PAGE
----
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Reducing pressure ulcer prevalence in residential aged care: results from phase II of the PRIME trial


Santamaria, N and Carville, K and Prentice, J and Ellis, IK and Ellis, T and Lewin, G and Newall, N and Haslehurst, P and Bremner, A, Reducing pressure ulcer prevalence in residential aged care: results from phase II of the PRIME trial, Wound Practice and Research, 17, (1) pp. 12-24. ISSN 1837-6304 (2009) [Refereed Article]

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Copyright 2009 Australian Wound Management Association

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Pressure ulcers are a significant iatrogenic cause of morbidity and mortality in the aged care population, with prevalence reported to be as high as 43% in some aged care facilities. The PRIME trial was a 15-month pre- and post-intervention study designed to investigate the effectiveness of an integrated pressure ulcer management system consisting of pressure ulcer risk assessment tools, Australian Wound Management Association (AWMA) guidelines, digital imaging and clinical education in reducing pressure ulcer prevalence in residential aged care facilities. A total of 1228 residents from 23 residential aged care facilities were enrolled in this Commonwealth-funded study.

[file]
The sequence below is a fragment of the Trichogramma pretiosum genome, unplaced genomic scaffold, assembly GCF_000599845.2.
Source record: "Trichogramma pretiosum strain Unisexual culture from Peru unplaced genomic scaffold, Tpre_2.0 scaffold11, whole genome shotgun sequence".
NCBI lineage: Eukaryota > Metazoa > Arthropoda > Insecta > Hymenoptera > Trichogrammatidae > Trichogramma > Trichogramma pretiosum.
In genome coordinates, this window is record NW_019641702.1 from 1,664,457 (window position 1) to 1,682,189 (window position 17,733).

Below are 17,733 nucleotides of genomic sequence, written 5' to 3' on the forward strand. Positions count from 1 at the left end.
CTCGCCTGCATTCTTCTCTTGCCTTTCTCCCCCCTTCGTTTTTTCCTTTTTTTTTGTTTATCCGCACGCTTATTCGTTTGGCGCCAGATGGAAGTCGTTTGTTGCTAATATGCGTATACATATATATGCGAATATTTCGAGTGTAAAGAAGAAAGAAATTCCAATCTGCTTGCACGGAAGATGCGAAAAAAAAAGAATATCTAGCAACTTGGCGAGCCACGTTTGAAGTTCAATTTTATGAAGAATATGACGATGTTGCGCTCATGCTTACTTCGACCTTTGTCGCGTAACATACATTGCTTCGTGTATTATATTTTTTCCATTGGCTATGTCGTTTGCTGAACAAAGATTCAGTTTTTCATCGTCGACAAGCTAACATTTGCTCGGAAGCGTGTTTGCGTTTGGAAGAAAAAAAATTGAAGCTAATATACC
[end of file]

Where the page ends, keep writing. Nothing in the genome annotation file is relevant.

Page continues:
The findings suggest that the PRIME intervention significantly reduced pressure ulcer prevalence risk by 52% (p<0.001) and highlighted the association between cachexia, Braden sub-scales for activity, nutrition, friction/shear and pressure ulcer risk. The study also demonstrated that following the PRIME intervention, the use of appropriate pressure ulcer risk reducing equipment was significantly increased. Overall, the results suggest that an integrated approach combining the elements of the PRIME intervention is effective in reducing pressure ulcer prevalence in the frail elderly population in residential aged care facilities.

Item Details

Item Type:Refereed Article
Keywords:PRIME trial, pressure ulcers, prevalence, residential aged care
Research Division:Health Sciences
Research Group:Nursing
Research Field:Aged care nursing
Objective Division:Health
Objective Group:Provision of health and support services
Objective Field:Allied health therapies (excl. mental health services)
UTAS Author:Ellis, IK (Professor Isabelle Skinner)
ID Code:79339
Year Published:2009
Deposited By:Health Sciences B
Deposited On:2012-09-04
Last Modified:2014-12-17
Downloads:17 View Download Statistics

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